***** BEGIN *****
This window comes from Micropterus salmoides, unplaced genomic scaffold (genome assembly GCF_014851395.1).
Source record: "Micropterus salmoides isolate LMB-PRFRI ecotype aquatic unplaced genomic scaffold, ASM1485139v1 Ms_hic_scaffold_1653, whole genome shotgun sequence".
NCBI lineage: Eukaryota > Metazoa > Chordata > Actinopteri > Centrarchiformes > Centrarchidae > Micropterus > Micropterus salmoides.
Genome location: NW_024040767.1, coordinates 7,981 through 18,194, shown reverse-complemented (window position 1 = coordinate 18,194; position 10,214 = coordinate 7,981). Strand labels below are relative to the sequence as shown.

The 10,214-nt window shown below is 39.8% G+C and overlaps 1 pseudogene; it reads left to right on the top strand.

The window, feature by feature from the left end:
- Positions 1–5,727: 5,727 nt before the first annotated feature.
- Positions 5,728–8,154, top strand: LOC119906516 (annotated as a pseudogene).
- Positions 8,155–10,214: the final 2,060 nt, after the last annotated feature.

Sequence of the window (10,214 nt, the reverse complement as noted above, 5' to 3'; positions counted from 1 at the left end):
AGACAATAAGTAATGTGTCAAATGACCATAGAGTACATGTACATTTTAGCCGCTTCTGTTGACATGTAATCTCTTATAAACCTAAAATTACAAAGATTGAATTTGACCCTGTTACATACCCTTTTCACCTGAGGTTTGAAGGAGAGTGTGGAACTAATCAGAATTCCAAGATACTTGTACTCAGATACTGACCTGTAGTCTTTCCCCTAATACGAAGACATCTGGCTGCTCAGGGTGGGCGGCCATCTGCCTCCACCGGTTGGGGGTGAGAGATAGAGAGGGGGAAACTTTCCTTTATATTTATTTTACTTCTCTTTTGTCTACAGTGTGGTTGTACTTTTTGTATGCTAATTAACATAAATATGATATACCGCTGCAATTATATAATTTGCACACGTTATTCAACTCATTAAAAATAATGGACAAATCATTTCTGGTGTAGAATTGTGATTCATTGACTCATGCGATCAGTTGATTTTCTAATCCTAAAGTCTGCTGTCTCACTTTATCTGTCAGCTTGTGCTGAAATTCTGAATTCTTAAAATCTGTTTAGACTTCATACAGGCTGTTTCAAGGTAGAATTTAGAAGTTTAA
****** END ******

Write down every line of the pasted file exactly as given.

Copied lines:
This window comes from Micropterus salmoides, unplaced genomic scaffold (genome assembly GCF_014851395.1).
Source record: "Micropterus salmoides isolate LMB-PRFRI ecotype aquatic unplaced genomic scaffold, ASM1485139v1 Ms_hic_scaffold_1653, whole genome shotgun sequence".
NCBI lineage: Eukaryota > Metazoa > Chordata > Actinopteri > Centrarchiformes > Centrarchidae > Micropterus > Micropterus salmoides.
Genome location: NW_024040767.1, coordinates 7,981 through 18,194, shown reverse-complemented (window position 1 = coordinate 18,194; position 10,214 = coordinate 7,981). Strand labels below are relative to the sequence as shown.

The 10,214-nt window shown below is 39.8% G+C and overlaps 1 pseudogene; it reads left to right on the top strand.

The window, feature by feature from the left end:
- Positions 1–5,727: 5,727 nt before the first annotated feature.
- Positions 5,728–8,154, top strand: LOC119906516 (annotated as a pseudogene).
- Positions 8,155–10,214: the final 2,060 nt, after the last annotated feature.

Sequence of the window (10,214 nt, the reverse complement as noted above, 5' to 3'; positions counted from 1 at the left end):
AGACAATAAGTAATGTGTCAAATGACCATAGAGTACATGTACATTTTAGCCGCTTCTGTTGACATGTAATCTCTTATAAACCTAAAATTACAAAGATTGAATTTGACCCTGTTACATACCCTTTTCACCTGAGGTTTGAAGGAGAGTGTGGAACTAATCAGAATTCCAAGATACTTGTACTCAGATACTGACCTGTAGTCTTTCCCCTAATACGAAGACATCTGGCTGCTCAGGGTGGGCGGCCATCTGCCTCCACCGGTTGGGGGTGAGAGATAGAGAGGGGGAAACTTTCCTTTATATTTATTTTACTTCTCTTTTGTCTACAGTGTGGTTGTACTTTTTGTATGCTAATTAACATAAATATGATATACCGCTGCAATTATATAATTTGCACACGTTATTCAACTCATTAAAAATAATGGACAAATCATTTCTGGTGTAGAATTGTGATTCATTGACTCATGCGATCAGTTGATTTTCTAATCCTAAAGTCTGCTGTCTCACTTTATCTGTCAGCTTGTGCTGAAATTCTGAATTCTTAAAATCTGTTTAGACTTCATACAGGCTGTTTCAAGGTAGAATTTAGAAGTTTAA